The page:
ParalyticIt happens. Will it go on? ----My mind a rock,No fingers to grip, no tongue,My god the iron lungThat loves me, pumpsMy twoDust bags in and out,Will notLet me relapseWhile the day outside glides by like ticker tape.The night brings violets,Tapestries of eyes,Lights,The soft anonymousTalkers: 'You all right?'The starched, inaccessible breast.Dead egg, I lieWholeOn a whole world I cannot touch,At the white, tightDrum of my sleeping couchPhotographs visit me ----My wife, dead and flat, in 1920 furs,Mouth full of pearls,Two girlsAs flat as she, who whisper 'We're your daughters.'The still watersWrap my lips,Eyes, nose and ears,A clearCellophane I cannot crack.On my bare backI smile, a buddha, allWants, desireFalling from me like ringsHugging their lights.The clawOf the magnolia,Drunk on its own scents,Asks nothing of life.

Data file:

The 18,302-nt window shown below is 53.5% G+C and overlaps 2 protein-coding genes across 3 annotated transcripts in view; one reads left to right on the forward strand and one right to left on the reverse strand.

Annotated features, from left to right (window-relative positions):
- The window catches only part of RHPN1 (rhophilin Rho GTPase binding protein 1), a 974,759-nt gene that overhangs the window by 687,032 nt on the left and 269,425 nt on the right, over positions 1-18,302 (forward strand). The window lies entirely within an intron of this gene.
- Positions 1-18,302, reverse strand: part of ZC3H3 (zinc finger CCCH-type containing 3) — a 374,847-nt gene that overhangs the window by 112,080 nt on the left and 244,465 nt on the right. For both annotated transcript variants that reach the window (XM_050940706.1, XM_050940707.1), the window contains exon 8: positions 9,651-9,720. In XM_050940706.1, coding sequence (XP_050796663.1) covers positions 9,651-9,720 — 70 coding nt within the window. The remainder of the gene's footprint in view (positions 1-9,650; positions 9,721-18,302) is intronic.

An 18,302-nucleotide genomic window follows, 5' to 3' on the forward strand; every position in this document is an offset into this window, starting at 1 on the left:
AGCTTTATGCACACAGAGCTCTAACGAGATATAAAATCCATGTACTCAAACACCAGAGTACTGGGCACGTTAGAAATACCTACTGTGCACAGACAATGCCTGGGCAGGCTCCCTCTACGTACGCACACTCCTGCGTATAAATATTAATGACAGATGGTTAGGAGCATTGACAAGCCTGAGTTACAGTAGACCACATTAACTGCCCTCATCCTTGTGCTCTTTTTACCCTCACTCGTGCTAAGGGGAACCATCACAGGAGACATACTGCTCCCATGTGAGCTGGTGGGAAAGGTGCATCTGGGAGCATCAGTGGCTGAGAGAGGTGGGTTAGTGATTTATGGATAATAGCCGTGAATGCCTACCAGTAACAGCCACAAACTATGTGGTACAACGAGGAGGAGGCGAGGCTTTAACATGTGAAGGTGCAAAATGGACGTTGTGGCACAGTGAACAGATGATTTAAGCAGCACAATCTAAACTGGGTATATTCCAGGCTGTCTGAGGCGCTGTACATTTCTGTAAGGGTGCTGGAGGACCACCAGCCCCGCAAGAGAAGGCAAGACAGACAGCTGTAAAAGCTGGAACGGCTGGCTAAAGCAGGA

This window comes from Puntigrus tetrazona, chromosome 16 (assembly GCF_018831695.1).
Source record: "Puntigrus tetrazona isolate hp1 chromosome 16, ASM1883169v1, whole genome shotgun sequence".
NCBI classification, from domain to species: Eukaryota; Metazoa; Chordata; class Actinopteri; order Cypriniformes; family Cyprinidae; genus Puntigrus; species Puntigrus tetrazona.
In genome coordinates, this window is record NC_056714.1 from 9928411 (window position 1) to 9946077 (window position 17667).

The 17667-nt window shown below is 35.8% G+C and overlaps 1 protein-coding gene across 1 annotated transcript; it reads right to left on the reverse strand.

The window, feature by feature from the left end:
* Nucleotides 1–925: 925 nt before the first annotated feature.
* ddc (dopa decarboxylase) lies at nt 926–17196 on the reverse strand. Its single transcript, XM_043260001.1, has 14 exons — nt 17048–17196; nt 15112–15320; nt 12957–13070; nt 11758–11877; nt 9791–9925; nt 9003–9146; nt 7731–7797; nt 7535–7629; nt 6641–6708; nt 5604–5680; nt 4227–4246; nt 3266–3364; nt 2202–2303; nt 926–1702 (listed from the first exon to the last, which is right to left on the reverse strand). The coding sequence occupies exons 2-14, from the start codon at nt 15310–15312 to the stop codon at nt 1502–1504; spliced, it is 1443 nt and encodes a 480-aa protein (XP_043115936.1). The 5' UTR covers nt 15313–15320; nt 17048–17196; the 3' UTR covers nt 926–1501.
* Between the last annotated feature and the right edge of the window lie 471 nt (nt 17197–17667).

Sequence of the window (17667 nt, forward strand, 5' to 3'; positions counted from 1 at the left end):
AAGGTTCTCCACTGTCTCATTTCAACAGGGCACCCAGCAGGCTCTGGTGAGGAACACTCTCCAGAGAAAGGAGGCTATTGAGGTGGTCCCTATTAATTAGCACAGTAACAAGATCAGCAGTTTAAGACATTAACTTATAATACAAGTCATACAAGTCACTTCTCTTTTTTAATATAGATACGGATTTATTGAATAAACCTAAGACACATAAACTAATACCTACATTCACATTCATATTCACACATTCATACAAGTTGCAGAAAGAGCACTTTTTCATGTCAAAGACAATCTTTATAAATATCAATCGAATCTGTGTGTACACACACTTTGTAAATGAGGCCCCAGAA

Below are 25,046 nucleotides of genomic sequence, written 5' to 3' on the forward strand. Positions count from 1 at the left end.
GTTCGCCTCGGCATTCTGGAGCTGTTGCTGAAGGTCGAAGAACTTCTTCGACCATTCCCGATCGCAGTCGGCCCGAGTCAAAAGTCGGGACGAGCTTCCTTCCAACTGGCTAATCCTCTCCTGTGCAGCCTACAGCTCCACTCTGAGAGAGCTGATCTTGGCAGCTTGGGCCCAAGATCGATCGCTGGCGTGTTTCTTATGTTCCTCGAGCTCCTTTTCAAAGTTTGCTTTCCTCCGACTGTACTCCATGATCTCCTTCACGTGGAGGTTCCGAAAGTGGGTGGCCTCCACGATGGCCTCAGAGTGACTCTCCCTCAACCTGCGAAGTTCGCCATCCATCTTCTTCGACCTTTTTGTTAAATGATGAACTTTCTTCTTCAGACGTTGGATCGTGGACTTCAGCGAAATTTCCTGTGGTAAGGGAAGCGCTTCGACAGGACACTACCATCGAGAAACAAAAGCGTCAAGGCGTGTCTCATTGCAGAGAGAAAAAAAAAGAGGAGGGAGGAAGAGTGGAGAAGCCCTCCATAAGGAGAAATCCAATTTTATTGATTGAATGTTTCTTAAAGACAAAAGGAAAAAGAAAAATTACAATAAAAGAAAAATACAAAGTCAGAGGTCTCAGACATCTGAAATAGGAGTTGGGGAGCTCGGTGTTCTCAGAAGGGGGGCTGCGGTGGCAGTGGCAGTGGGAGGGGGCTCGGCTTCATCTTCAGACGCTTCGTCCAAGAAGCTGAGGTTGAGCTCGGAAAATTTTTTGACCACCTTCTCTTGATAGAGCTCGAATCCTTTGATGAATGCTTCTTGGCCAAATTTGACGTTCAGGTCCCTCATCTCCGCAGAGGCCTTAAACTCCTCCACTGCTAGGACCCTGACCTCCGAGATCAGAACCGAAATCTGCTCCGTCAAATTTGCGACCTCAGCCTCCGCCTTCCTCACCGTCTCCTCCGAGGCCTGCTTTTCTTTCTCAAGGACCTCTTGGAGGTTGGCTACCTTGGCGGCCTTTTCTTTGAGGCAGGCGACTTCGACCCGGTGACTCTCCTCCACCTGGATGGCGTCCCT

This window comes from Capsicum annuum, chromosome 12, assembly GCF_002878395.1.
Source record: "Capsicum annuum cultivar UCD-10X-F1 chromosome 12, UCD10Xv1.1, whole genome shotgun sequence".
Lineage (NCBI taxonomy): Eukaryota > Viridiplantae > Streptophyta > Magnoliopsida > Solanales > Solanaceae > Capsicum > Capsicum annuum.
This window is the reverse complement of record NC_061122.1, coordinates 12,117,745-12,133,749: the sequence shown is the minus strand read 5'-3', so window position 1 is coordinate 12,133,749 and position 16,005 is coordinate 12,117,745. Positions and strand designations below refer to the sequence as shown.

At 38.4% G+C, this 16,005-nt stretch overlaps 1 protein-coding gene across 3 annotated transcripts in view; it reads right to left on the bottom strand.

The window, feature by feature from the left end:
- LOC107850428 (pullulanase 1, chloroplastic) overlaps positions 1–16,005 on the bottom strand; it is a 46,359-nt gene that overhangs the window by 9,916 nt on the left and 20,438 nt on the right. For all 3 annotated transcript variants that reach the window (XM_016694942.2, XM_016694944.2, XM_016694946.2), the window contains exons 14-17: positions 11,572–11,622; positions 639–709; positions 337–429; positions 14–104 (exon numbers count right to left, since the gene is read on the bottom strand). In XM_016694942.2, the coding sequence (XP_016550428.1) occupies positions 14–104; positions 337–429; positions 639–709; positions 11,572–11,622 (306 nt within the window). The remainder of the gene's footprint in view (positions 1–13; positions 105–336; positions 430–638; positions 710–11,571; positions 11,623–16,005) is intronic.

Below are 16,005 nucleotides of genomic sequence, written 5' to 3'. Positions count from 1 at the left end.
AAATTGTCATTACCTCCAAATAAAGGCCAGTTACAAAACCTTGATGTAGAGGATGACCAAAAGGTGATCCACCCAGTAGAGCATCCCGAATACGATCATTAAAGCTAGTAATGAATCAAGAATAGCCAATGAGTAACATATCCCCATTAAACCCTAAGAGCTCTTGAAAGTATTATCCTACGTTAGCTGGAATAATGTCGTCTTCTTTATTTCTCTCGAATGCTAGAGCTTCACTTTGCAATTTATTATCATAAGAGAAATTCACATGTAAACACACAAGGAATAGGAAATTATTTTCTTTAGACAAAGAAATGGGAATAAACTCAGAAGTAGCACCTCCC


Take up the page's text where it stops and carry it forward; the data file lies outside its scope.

There were usually not nearly as many sick people inside the hospital as Yossarian saw outside the hospital, and there were generally fewer people inside the hospital who were seriously sick. There was a much lower death rate inside the hospital than outside the hospital, and a much healthier death rate. Few people died unnecessarily. People knew a lot more about dying inside the hospital and made a much neater job of it. They couldn’t dominate Death inside the hospital, but they certainly made her behave. They had taught her manners. They couldn’t keep Death out, but while she was there she had to act like a lady. People gave up the ghost with delicacy and taste inside the hospital. There was none of that crude, ugly ostentation about dying that was so common outside of the hospital. They did not blow-up in mid-air like Kraft or the dead man in Yossarian’s tent, or freeze to death in the blazing summertime the way Snowden had frozen to death after spilling his secret to Yossarian in the back of the plane.“I’m cold,” Snowden had whimpered. “I’m cold.”“There, there,” Yossarian had tried to comfort him. “There, there.”They didn’t take it on the lam weirdly inside a cloud the way Clevinger had done. They didn’t explode into blood and clotted matter. They didn’t drown or get struck by lightning, mangled by machinery or crushed in landslides. They didn’t get shot to death in hold-ups, strangled to death in rapes, stabbed to death in saloons, blugeoned to death with axes by parents or children, or die summarily by some other act of God. Nobody choked to death. People bled to death like gentlemen in an operating room or expired without comment in an oxygen tent. There was none of that tricky now-you-see-me-now-you-don’t business so much in vogue outside the hospital, none of that now-I-am-and-now-I-ain’t. There were no famines or floods. Children didn’t suffocate in cradles or iceboxes or fall under trucks. No one was beaten to death. People didn’t stick their heads into ovens with the gas on, jump in front of subway trains or come plummeting like dead weights out of hotel windows with a whoosh!, accelerating at the rate of thirty-two feet per second to land with a hideous plop! on the sidewalk and die disgustingly there in public like an alpaca sack full of hairy strawberry ice cream, bleeding, pink toes awry.